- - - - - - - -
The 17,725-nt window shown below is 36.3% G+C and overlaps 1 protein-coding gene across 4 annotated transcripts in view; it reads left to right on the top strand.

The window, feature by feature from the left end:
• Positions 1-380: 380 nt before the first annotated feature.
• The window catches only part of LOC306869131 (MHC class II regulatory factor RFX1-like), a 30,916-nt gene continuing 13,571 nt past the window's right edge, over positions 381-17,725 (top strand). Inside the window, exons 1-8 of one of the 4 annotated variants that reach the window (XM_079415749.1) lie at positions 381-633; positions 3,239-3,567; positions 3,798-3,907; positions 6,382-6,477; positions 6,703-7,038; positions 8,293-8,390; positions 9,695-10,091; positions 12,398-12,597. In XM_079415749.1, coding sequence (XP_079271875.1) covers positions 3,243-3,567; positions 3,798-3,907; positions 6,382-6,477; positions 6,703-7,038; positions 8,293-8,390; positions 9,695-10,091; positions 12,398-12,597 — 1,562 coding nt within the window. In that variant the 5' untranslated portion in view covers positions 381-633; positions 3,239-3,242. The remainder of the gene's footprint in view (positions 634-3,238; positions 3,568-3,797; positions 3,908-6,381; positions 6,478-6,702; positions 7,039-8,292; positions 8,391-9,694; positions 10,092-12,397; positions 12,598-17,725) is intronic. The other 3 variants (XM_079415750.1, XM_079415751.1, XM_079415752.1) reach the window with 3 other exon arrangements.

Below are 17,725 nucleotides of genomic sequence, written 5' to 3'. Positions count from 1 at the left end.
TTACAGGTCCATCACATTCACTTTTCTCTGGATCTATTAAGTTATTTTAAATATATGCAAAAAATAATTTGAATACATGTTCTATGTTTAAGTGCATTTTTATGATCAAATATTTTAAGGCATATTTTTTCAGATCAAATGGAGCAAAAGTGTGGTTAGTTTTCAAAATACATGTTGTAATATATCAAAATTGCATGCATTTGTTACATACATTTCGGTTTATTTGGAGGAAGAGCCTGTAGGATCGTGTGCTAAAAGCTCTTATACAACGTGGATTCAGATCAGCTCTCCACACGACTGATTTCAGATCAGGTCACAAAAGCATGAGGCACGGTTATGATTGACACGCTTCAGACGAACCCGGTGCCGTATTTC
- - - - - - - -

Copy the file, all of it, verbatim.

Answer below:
The 17,725-nt window shown below is 36.3% G+C and overlaps 1 protein-coding gene across 4 annotated transcripts in view; it reads left to right on the top strand.

The window, feature by feature from the left end:
• Positions 1-380: 380 nt before the first annotated feature.
• The window catches only part of LOC306869131 (MHC class II regulatory factor RFX1-like), a 30,916-nt gene continuing 13,571 nt past the window's right edge, over positions 381-17,725 (top strand). Inside the window, exons 1-8 of one of the 4 annotated variants that reach the window (XM_079415749.1) lie at positions 381-633; positions 3,239-3,567; positions 3,798-3,907; positions 6,382-6,477; positions 6,703-7,038; positions 8,293-8,390; positions 9,695-10,091; positions 12,398-12,597. In XM_079415749.1, coding sequence (XP_079271875.1) covers positions 3,243-3,567; positions 3,798-3,907; positions 6,382-6,477; positions 6,703-7,038; positions 8,293-8,390; positions 9,695-10,091; positions 12,398-12,597 — 1,562 coding nt within the window. In that variant the 5' untranslated portion in view covers positions 381-633; positions 3,239-3,242. The remainder of the gene's footprint in view (positions 634-3,238; positions 3,568-3,797; positions 3,908-6,381; positions 6,478-6,702; positions 7,039-8,292; positions 8,391-9,694; positions 10,092-12,397; positions 12,598-17,725) is intronic. The other 3 variants (XM_079415750.1, XM_079415751.1, XM_079415752.1) reach the window with 3 other exon arrangements.

Below are 17,725 nucleotides of genomic sequence, written 5' to 3'. Positions count from 1 at the left end.
TTACAGGTCCATCACATTCACTTTTCTCTGGATCTATTAAGTTATTTTAAATATATGCAAAAAATAATTTGAATACATGTTCTATGTTTAAGTGCATTTTTATGATCAAATATTTTAAGGCATATTTTTTCAGATCAAATGGAGCAAAAGTGTGGTTAGTTTTCAAAATACATGTTGTAATATATCAAAATTGCATGCATTTGTTACATACATTTCGGTTTATTTGGAGGAAGAGCCTGTAGGATCGTGTGCTAAAAGCTCTTATACAACGTGGATTCAGATCAGCTCTCCACACGACTGATTTCAGATCAGGTCACAAAAGCATGAGGCACGGTTATGATTGACACGCTTCAGACGAACCCGGTGCCGTATTTC